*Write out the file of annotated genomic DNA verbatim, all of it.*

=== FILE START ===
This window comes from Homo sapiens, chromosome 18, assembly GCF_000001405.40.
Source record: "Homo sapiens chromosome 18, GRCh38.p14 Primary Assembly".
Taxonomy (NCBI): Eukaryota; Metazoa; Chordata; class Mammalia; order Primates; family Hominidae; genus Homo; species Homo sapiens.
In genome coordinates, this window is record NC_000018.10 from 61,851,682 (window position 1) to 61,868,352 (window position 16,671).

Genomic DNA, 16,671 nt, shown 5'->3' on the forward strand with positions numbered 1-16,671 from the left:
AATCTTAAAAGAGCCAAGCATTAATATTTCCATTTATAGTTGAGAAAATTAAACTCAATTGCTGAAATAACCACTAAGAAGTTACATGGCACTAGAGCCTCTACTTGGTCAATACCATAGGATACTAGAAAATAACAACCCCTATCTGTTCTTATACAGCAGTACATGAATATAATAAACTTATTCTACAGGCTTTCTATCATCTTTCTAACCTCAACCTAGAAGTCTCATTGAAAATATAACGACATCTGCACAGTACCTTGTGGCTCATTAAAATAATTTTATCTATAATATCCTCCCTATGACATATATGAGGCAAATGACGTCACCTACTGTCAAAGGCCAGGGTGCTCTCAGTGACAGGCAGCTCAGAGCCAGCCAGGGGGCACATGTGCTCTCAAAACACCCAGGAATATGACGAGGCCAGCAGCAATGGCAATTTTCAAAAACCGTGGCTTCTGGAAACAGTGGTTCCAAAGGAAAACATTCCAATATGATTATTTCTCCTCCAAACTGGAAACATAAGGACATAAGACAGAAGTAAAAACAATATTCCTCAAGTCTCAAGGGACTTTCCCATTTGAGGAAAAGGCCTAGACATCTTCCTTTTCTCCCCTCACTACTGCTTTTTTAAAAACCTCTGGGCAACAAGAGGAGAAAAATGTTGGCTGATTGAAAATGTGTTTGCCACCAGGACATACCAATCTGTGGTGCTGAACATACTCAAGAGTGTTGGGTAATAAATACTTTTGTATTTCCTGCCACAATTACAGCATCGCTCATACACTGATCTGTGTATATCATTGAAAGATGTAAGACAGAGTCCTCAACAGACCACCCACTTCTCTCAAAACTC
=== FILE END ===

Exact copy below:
This window comes from Homo sapiens, chromosome 18, assembly GCF_000001405.40.
Source record: "Homo sapiens chromosome 18, GRCh38.p14 Primary Assembly".
Taxonomy (NCBI): Eukaryota; Metazoa; Chordata; class Mammalia; order Primates; family Hominidae; genus Homo; species Homo sapiens.
In genome coordinates, this window is record NC_000018.10 from 61,851,682 (window position 1) to 61,868,352 (window position 16,671).

Genomic DNA, 16,671 nt, shown 5'->3' on the forward strand with positions numbered 1-16,671 from the left:
AATCTTAAAAGAGCCAAGCATTAATATTTCCATTTATAGTTGAGAAAATTAAACTCAATTGCTGAAATAACCACTAAGAAGTTACATGGCACTAGAGCCTCTACTTGGTCAATACCATAGGATACTAGAAAATAACAACCCCTATCTGTTCTTATACAGCAGTACATGAATATAATAAACTTATTCTACAGGCTTTCTATCATCTTTCTAACCTCAACCTAGAAGTCTCATTGAAAATATAACGACATCTGCACAGTACCTTGTGGCTCATTAAAATAATTTTATCTATAATATCCTCCCTATGACATATATGAGGCAAATGACGTCACCTACTGTCAAAGGCCAGGGTGCTCTCAGTGACAGGCAGCTCAGAGCCAGCCAGGGGGCACATGTGCTCTCAAAACACCCAGGAATATGACGAGGCCAGCAGCAATGGCAATTTTCAAAAACCGTGGCTTCTGGAAACAGTGGTTCCAAAGGAAAACATTCCAATATGATTATTTCTCCTCCAAACTGGAAACATAAGGACATAAGACAGAAGTAAAAACAATATTCCTCAAGTCTCAAGGGACTTTCCCATTTGAGGAAAAGGCCTAGACATCTTCCTTTTCTCCCCTCACTACTGCTTTTTTAAAAACCTCTGGGCAACAAGAGGAGAAAAATGTTGGCTGATTGAAAATGTGTTTGCCACCAGGACATACCAATCTGTGGTGCTGAACATACTCAAGAGTGTTGGGTAATAAATACTTTTGTATTTCCTGCCACAATTACAGCATCGCTCATACACTGATCTGTGTATATCATTGAAAGATGTAAGACAGAGTCCTCAACAGACCACCCACTTCTCTCAAAACTC